A $10 million investment from the Energy Department provided Ocean Renewable Power Company enough to get their first tidal energy device in their pilot project  into Cobscook Bay near Eastport, Maine, this summer.

I have witnessed the famous Bay of Fundy's tides in Nova Scotia. 100 billion tons of water flow in and out of this bay daily. Initially, the Cobscook Bay pilot project will provide enough renewable electricity to power between 75 and 100 homes. But that's a good start. Detractors, of course, will divide $10 million by 100 homes and do some "funky math" to deride the program. After running and monitoring this initial system for a year, they will install additional power systems over the next three years to increase the project’s capacity to 3 megawatts—enough electricity to power 1,200 Maine homes and businesses.

Earlier this year, the Energy Department released a nationwide tidal energy resource assessment, identifying about 250 terawatt hours of annual electric generation potential from tidal currents.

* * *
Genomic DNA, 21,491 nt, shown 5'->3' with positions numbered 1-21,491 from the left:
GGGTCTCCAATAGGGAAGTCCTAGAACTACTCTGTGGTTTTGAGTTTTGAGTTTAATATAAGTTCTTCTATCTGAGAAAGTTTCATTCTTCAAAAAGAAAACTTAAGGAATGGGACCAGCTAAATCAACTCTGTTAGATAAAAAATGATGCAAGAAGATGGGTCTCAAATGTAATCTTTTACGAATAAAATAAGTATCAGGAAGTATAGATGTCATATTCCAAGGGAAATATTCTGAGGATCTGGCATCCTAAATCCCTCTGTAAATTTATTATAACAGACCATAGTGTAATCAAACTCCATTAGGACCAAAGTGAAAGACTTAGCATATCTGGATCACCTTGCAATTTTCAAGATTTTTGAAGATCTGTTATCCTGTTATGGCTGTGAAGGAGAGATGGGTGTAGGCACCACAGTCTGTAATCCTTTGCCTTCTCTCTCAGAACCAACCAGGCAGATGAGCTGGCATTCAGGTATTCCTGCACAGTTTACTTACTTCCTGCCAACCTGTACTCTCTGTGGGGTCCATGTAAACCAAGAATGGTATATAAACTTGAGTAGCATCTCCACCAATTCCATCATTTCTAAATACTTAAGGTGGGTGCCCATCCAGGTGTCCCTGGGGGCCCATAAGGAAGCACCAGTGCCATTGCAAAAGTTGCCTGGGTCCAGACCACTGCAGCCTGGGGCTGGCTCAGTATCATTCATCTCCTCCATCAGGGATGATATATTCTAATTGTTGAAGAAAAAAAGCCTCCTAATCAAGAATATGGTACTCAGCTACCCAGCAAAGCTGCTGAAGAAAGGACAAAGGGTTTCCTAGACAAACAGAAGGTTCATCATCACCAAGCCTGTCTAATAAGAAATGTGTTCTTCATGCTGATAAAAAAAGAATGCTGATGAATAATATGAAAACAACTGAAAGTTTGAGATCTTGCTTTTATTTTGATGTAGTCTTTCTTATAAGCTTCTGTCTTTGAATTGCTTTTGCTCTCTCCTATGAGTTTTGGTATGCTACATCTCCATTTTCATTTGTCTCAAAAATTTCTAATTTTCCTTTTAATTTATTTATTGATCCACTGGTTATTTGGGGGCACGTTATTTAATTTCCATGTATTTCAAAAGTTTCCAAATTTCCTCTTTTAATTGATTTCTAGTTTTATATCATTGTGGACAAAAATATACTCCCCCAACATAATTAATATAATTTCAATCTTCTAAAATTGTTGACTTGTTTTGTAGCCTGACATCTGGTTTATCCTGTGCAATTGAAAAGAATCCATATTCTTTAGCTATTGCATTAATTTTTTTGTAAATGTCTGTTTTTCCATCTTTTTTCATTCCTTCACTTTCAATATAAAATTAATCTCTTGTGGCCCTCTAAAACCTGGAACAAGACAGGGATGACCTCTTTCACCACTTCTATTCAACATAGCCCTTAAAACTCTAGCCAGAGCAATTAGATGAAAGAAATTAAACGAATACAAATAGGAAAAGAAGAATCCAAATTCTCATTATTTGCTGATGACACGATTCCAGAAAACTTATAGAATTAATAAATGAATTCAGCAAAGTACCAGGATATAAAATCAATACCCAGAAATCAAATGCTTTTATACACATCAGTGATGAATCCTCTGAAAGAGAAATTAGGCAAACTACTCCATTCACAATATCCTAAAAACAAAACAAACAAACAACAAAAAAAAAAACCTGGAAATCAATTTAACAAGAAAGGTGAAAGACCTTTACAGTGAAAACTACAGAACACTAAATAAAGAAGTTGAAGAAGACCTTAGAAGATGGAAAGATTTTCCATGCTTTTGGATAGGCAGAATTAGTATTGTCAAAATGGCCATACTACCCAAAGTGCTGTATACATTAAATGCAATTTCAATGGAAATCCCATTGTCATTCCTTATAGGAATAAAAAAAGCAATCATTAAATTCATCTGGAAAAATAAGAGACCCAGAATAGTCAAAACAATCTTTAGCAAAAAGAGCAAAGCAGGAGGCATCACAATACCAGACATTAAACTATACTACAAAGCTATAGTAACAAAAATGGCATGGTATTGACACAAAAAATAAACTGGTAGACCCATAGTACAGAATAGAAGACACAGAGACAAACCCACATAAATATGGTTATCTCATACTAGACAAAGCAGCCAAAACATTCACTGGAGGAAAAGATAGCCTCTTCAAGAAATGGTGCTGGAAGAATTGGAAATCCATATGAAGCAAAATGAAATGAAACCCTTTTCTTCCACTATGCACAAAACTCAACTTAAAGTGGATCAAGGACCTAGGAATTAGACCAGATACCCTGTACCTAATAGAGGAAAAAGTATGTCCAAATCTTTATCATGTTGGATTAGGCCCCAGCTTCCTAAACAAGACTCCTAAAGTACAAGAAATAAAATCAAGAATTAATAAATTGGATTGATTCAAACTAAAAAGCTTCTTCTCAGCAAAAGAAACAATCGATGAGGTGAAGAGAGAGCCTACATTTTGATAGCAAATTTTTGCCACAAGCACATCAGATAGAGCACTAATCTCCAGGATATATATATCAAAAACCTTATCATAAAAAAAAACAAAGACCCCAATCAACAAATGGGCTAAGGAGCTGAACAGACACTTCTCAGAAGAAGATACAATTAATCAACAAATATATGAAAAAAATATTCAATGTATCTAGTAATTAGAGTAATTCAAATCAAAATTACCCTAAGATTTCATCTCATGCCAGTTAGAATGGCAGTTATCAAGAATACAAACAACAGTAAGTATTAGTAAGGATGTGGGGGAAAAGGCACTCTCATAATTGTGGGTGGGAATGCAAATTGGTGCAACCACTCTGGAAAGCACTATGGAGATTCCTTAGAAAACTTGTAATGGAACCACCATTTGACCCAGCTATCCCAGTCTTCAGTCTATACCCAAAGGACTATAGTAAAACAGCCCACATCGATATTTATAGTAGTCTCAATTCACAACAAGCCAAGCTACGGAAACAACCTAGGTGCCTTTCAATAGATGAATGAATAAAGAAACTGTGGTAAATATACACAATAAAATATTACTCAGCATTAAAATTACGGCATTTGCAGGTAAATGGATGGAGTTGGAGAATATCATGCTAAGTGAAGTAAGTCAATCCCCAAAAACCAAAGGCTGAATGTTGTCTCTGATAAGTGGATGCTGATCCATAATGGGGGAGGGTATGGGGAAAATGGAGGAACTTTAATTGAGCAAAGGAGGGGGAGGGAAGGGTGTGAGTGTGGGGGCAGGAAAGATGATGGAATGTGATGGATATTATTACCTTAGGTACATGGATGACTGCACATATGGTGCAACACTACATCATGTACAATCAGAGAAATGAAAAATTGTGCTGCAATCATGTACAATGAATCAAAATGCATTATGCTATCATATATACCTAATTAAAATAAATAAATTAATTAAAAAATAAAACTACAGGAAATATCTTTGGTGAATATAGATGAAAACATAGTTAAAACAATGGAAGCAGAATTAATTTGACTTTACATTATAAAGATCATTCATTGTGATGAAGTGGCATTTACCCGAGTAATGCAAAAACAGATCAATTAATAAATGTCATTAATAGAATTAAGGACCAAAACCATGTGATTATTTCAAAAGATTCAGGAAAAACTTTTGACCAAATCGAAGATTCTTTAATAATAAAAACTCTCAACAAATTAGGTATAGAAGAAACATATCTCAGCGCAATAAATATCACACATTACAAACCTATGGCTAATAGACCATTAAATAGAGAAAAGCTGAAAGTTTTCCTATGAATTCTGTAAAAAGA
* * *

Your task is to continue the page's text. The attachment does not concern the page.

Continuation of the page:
Then there are the currents too. A promising project in New York City's East River has not been in the news for a long time.

Red tides in the sunset

It's supposed to be "red sails in the sunset . . .  "  But the season of red tides (or algae blooms) in the Chesapeake Bay waters is beginning. The recent record high temps have been the main factor, but a mild winter didn't help.

Researchers at the Virginia Institute of Marine Science will monitor the blooms of algae throughout the summer because some can be harmful to both marine life and humans if they generate toxic byproducts. Oysters are especially prone to damage. And the baby oyster spat had been thriving recently.

Red tides are actually dense blooms of tiny marine plants called dinoflagellates that contain reddish pigment.

If you see a patch of water that is red or mahogany and are concerned, contact Virginia's toll-free Harmful Algal Bloom hotline at (888) 238-6154.